July 6, 2018
Temporary crowns are designed to act as a placeholder to protect teeth while permanent crowns are being made. Whether it’s to cover a tooth damaged by decay or dental injury, the temporary crown can sufficiently do so without worry of bacteria or food debris getting in.
The next time you need permanent dental crowns in Conyers, just know that it will be available in a couple weeks. You’ll be glad your dentist took the time to make it fit and blend into your natural smile as much as possible.
How Are Dental Crowns Made?
Dental crowns are designed the same day that you arrive for treatment. To do this, your dentist first takes an X-ray of the affected area, treats the issue at hand, such as decay, then files down a very small amount of enamel so the crown has room to fit over the top.
Next, he takes an impression of the tooth so he can send it to a dental lab to be fabricated. Until then, you’ll be given a temporary crown to cover the affected area.
How Do Temporary and Permanent Crowns Compare?
Temporary crowns are typically made from metal or plastic and only designed to last a few weeks. Permanent crowns are made from either porcelain or porcelain-bonded to gold or metal and last for five to 15 years depending on how well the patient cares for it.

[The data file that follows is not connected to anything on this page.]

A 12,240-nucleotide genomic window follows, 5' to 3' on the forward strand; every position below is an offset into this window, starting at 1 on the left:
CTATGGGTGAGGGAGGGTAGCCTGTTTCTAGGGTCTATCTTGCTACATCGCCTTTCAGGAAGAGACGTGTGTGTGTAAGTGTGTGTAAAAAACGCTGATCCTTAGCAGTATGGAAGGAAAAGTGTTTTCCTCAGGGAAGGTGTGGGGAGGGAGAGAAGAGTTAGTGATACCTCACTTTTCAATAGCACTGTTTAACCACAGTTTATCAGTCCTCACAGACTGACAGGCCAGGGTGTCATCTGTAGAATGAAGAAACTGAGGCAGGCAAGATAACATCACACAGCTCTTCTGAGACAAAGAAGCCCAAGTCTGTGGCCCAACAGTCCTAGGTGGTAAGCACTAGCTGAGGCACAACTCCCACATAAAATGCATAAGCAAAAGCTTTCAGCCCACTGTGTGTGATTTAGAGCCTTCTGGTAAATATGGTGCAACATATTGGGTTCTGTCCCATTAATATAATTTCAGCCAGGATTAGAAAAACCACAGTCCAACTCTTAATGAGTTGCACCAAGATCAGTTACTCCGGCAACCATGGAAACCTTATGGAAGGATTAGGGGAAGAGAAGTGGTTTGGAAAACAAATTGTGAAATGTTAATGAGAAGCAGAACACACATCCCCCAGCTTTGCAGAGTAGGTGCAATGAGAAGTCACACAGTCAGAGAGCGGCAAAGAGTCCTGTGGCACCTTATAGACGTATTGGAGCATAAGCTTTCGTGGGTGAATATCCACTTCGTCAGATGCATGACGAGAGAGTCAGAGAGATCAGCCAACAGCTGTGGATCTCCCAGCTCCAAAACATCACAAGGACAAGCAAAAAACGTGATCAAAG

Another big difference is the way in which they’re placed. Temporary crowns use a dental cement made from zinc oxide-eugenol. This powder is made up of zinc oxide powder, eugenol, and olive oil and is designed to be easily removable once the permanent crown is ready. In comparison, permanent cement material is made from glass ionomer or resin-modified glass ionomer, which are both extremely durable glues to keep crowns fixed to teeth for as long as possible.
How Do I Care for My Temporary Crown?
Even though it’s only seated for a couple weeks, it’s important that you care for it until your permanent crown is made. Normal brushing with a fluoridated toothpaste will do just fine, it’s more so your eating habits that you have to keep in mind. Sticky foods can pull the crown off, so these should be avoided until then.
Furthermore, you should avoid eating for 30 minutes after the temporary crown is placed to give the cement time to set properly. If the crown does happen to come off, use a denture cement to replace it until you can get to your dentist. The last thing you want is for teeth to shift into the open space and make fitting the permanent crown more difficult.
Caring for a temporary crown is easy, so there’s no reason to put off getting permanent crowns because of it. Schedule an appointment with your dentist in Conyers to learn more!
About the Authors
Dr. Daniel Hodges and Dr. Anushka Amin both love giving patients high-quality dentistry that leaves them feeling extra satisfied, including dental crowns. To learn more about their practice, education, or ask a question about treatment, contact them through their website.
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